Rocker makes appearance at Miami charity event
Posted: Saturday January 15, 2000 07:58 PM
John Rocker got a warm reception from a few autograph-seeking fans at Dennis Martinez's annual charity game in Miami. AP
CORAL GABLES, Fla. (AP) -- Standing all alone in left field, John Rocker heard it from every direction.
Shunned by some of his teammates, the Atlanta Braves reliever received a mix of boos and cheers Saturday in his first public appearance since making inflammatory comments towards minorities, homosexuals and foreigners.
Rocker, playing in Dennis Martinez's second annual charity baseball game at the University of Miami, signed autographs for fans. Later, he stood by himself during warmups.
"He spoke bad of everybody except for white people and that's not right," New York Mets shortstop Rey Ordonez said. "I know this is a free country, but immigrants should be respected."
The charity teams -- which included baseball stars Alex Fernandez, Andres Galarraga, Livan Hernandez, Alex Rodriguez and Ivan Rodriguez as well as several others and many Hispanic celebrities -- were split into two squads: the black team and the white team.
Rocker was on the black team.
"This is great," Rocker said before the game. "It's been like this everywhere I've gone. Miami is one of my favorite towns. I come down here a lot. I hope people don't believe everything they read in the media. The community down here are true baseball fans and I enjoy being a part of all this."
Rocker's appearance was another step in an attempt to redeem his image after his comments in the December issue of Sports Illustrated.
"One of the biggest reasons we came here was to boo this guy," said Jose Pichardo, 24, a student at Miami-Dade Community College. "He has to understand that most of us in this country are immigrants. Baseball has to do something. He should be suspended at least one year for what he said."
Rocker issued a brief written apology following his remarks, then dropped out of sight until his interview Wednesday with ESPN in Rocker's hometown of Macon, Ga. Rocker met the next day with home-run king Hank Aaron and former U.N. ambassador Andrew Young.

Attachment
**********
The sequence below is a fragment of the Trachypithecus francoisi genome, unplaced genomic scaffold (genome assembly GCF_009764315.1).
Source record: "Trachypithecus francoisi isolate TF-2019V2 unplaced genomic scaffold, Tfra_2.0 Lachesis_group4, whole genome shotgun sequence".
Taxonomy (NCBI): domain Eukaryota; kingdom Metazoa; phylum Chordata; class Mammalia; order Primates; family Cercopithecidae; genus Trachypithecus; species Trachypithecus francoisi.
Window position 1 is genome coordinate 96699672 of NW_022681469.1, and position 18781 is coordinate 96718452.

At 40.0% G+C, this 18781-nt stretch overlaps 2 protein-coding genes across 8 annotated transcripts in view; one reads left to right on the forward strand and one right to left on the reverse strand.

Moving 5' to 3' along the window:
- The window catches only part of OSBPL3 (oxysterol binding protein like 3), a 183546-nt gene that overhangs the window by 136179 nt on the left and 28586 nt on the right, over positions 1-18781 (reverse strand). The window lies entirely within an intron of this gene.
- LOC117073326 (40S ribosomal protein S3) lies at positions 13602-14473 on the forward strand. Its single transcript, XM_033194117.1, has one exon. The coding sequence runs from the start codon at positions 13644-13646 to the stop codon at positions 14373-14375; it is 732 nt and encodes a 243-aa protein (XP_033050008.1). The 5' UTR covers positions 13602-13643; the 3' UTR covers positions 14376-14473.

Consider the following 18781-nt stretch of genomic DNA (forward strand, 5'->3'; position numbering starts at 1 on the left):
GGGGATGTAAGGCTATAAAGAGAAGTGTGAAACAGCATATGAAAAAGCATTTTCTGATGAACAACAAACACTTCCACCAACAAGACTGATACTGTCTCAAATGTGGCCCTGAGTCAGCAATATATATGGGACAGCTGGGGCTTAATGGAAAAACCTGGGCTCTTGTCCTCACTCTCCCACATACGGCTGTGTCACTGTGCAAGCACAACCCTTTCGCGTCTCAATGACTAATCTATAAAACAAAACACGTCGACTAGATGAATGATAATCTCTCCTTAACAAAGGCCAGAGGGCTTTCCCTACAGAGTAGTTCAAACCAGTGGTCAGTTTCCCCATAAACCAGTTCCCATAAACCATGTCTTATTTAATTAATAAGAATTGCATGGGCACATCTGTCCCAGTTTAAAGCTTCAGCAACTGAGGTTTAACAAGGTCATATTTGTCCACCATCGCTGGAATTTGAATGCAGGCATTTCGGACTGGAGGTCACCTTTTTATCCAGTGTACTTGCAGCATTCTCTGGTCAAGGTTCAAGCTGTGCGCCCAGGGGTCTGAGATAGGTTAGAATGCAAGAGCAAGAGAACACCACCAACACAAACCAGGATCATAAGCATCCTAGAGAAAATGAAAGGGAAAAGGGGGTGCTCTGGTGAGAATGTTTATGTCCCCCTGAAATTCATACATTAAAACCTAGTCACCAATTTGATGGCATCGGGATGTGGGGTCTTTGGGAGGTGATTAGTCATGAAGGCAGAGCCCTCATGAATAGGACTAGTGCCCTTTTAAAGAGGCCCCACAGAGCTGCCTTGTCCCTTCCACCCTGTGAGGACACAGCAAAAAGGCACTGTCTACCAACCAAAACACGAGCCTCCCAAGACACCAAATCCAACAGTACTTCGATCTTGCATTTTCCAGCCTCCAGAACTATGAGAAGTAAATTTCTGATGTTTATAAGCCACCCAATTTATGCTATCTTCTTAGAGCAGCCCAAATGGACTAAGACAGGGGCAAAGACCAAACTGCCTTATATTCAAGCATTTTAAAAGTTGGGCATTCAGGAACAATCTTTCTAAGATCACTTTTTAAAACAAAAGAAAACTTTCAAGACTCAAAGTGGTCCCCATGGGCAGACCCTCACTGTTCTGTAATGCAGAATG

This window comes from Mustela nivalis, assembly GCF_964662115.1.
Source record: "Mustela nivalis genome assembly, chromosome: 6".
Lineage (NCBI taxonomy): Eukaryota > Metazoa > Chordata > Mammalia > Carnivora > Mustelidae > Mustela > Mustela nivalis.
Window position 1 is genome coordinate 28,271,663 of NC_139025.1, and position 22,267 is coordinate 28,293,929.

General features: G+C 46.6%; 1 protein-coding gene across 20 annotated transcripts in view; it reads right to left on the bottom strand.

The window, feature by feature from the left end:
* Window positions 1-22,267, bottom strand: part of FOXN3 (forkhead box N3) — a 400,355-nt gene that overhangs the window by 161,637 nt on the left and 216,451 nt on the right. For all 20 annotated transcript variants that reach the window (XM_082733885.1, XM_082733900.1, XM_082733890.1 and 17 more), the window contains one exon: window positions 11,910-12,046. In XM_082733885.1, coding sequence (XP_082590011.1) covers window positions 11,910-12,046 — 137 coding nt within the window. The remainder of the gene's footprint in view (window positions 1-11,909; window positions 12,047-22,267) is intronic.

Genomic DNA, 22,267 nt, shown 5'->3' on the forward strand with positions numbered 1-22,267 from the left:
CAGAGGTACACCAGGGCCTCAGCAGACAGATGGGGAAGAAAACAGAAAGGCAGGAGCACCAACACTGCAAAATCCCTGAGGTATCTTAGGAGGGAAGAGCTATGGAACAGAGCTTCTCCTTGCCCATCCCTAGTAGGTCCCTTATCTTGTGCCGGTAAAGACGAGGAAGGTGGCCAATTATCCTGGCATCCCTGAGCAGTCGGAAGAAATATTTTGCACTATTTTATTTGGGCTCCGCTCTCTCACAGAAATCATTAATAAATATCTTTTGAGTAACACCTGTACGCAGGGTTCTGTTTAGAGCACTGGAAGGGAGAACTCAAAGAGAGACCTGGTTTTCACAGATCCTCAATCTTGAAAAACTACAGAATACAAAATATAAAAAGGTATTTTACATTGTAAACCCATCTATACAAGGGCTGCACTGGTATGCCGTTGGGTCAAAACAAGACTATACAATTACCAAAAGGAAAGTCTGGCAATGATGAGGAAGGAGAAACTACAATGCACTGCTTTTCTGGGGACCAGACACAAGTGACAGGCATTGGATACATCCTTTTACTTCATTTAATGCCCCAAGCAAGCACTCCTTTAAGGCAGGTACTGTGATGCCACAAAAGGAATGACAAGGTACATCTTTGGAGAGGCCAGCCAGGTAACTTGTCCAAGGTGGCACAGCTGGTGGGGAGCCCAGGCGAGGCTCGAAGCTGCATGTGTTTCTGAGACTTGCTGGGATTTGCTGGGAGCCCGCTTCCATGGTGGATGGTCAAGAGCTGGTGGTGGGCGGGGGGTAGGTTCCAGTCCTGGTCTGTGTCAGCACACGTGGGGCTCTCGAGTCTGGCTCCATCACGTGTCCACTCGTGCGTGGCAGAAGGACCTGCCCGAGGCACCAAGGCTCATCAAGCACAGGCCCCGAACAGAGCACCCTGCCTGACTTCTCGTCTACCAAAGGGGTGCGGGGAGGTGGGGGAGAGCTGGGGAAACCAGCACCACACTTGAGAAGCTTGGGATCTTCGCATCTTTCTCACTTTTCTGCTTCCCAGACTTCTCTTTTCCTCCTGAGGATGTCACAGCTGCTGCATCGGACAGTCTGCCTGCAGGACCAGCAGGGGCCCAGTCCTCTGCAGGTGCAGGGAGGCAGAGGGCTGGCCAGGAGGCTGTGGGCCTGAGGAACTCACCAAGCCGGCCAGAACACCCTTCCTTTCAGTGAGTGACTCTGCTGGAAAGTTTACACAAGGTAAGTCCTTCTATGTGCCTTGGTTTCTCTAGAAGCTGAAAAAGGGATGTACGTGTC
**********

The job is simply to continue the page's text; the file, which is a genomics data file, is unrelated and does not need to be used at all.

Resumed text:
Not all fans were willing to forgive and forget.
"He's horrible," said Kenyatta Walker, an offensive tackle at the University of Florida. "I couldn't even watch his apology on ESPN. It was a joke. I think he made his own bed. He's a racist. He deserves everything he gets.
"It's real sad that there's that much hate in anybody. He'll be trying to prove he's not a racist for the rest of his life," he said.
Other fans were not so harsh.
"I don't agree with what he said, but I respect his right to say it," said Eddie Rodriguez, 44, the director of sports at the Hank Kline Boys Club in Miami. "I also don't think he should be suspended although he definitely should get a reprimand from the commissioner. Athletes have done worse things."
Braves shortstop Ozzie Guillen said Rocker needed support during these difficult times.
"You have to give him a lot of credit for showing up here in Miami, where he could have been in a very hostile situation," Guillen said. "He's going to have to carry this cross the rest of his life."
In his first at-bat, Rocker was greeted with a chorus of boos before popping out to second base. The following inning, dozens of fans -- mostly children -- clamored along a fence near the dugout for his autograph.
Rocker told SI he would never play for a New York team because he didn't want to ride a train "next to some queer with AIDS." He also said, "I'm not a very big fan of foreigners. ... How the hell did they get in this country?" He called a teammate a "fat monkey," mocked the driving skills of Asian women and insulted single mothers.
"Someone who's in the public eye should not talk like that," said Jose Gomez, 26, an account executive from Miami. "He owes an apology to his teammates, but a lot of athletes do wrong things when they're young. He definitely shouldn't be suspended, and for this mistake he shouldn't be branded. Latrell Sprewell chocked his coach and he's accepted again."
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